The Par Picture Puzzle is among the most sought-after jigsaw puzzle brands ever made...and with good reason. The Par Company of Brooklyn, New York has been manufacturing these wood-backed jigsaw puzzles since the 1930's. The quality of craftsmanship in the intricately-cut wooden backed pieces is simply stunning, and the time and expertise it takes to assemble one is a challenge even to the most experienced puzzle solvers. However, its the figural silhouettes hidden in the squiggly biomorphic puzzle pieces that really make a Par Picture Puzzle different. Every Par Picture Puzzle has a number of highly-detailed figural pieces of people, animals and objects. Here are some examples of the figural pieces in our puzzle.
The original 1976 Ronco Record Vacuum! Manufactured for Ronco Teleproducts by Southbury Manufacturing of South Britain, Connecticut, the Ronco Record Vacuum is an ingenious battery-operated device that seems like such a ridiculous novelty that you'd think it couldn't possibly work, and...well, the jury's still out. The Ronco Record Vacuum automatically spins your vinyl through foam rubber cleaning brushes and hidden anti-static foil sheets. During this process, a "powerful" vacuum cleaner sucks away the loose dust particles and blasts them out of a small exhaust vent.
Ted Williams Kangaroo Leather Sport Boots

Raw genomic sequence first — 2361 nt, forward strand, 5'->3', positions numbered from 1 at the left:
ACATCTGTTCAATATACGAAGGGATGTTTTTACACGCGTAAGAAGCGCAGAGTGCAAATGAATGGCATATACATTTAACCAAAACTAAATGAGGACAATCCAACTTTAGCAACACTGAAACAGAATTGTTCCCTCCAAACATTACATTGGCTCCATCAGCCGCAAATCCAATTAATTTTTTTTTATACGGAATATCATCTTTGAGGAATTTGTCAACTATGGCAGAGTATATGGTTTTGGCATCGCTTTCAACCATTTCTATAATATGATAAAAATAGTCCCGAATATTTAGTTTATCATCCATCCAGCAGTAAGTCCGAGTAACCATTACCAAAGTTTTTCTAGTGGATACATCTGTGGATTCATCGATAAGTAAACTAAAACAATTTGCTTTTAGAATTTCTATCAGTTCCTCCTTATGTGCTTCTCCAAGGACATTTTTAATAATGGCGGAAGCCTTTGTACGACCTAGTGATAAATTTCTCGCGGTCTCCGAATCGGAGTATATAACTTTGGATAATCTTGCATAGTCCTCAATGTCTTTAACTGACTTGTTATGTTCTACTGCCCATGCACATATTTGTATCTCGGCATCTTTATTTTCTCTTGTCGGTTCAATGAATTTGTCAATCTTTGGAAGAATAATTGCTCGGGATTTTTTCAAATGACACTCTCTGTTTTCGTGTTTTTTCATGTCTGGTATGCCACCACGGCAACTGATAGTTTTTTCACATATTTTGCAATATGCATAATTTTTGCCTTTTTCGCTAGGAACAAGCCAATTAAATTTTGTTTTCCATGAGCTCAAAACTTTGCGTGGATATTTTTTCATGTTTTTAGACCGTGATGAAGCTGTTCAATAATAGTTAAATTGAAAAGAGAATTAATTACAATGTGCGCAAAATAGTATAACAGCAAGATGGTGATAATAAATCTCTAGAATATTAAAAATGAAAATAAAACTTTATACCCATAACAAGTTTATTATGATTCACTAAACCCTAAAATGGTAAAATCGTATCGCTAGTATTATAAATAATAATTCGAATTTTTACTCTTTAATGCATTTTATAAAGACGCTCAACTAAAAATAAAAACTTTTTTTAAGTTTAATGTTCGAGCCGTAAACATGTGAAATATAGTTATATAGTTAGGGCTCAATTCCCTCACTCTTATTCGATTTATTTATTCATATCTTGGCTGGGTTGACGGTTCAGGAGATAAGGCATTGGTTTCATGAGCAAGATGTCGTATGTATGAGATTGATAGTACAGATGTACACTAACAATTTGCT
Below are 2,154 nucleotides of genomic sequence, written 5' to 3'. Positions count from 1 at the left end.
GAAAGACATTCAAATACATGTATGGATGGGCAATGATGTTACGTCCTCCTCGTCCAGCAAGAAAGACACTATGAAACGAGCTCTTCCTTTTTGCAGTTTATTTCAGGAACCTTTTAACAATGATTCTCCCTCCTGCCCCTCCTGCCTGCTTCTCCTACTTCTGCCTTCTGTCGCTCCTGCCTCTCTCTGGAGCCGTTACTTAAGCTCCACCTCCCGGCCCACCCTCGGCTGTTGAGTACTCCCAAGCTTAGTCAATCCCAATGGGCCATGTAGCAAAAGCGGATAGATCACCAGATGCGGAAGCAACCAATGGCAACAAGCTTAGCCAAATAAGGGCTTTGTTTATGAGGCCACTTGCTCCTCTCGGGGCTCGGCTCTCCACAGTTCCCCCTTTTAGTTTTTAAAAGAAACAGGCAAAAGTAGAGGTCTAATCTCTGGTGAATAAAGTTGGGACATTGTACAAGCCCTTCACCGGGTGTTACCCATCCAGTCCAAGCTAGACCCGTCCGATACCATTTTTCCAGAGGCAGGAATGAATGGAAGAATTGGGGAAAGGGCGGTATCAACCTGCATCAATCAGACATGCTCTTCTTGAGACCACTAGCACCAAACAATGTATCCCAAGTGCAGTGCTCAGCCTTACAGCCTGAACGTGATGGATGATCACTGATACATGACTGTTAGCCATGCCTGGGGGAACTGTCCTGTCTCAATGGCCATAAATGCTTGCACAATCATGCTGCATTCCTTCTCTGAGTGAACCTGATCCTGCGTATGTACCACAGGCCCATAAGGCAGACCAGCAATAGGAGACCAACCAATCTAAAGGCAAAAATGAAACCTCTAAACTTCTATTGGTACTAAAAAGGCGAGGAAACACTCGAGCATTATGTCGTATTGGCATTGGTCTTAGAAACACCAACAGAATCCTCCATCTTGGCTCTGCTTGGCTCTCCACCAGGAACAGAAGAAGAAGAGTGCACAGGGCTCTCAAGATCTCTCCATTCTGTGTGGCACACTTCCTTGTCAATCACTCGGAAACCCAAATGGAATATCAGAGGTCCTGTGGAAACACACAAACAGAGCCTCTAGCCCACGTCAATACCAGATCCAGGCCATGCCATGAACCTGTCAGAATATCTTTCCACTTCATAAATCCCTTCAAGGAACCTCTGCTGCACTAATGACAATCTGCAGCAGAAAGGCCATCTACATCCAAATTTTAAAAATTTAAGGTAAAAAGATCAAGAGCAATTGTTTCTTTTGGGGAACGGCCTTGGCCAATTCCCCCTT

This beautiful and classic pair of 1950's-1960's vintage Ted Williams Kangaroo Leather Sport Boots have a dark green stained kangaroo leather upper and an full leather inner liner with Vulcan crepe soles. The Ted Williams Sport Boot was made for the outdoorsman, and these boots have a classic vintage style and unusual green coloring that really makes them a unique choice of footwear for the rugged individualist. They have a quintessential American look similar to good ol' Red Wing crepe sole hunting boots. Perfect for hunting, hiking, fishing, camping, etc., they also have a swell finished look that makes them a genuinely awesome pair of casual shoes...forget those Dr. Martens! This pair was found only lightly used, though some light cracking, wear and darkening / discoloration could be seen in the outer surface. They did included their original box, cardboard tag, and care / cleaning instructions. We treated them with mink oil to protect that amazing green dye, and the leather ended up looking clean, soft and perfectly broken in. You can find Ted Williams Kangaroo Leather Sport Boots on eBay, though they are usually in a wide variety of conditions. Be sure to read the item descriptions before you think you just scored a huge bargain, as a pair like these in excellent used condition can sell for more than a couple hundred bucks.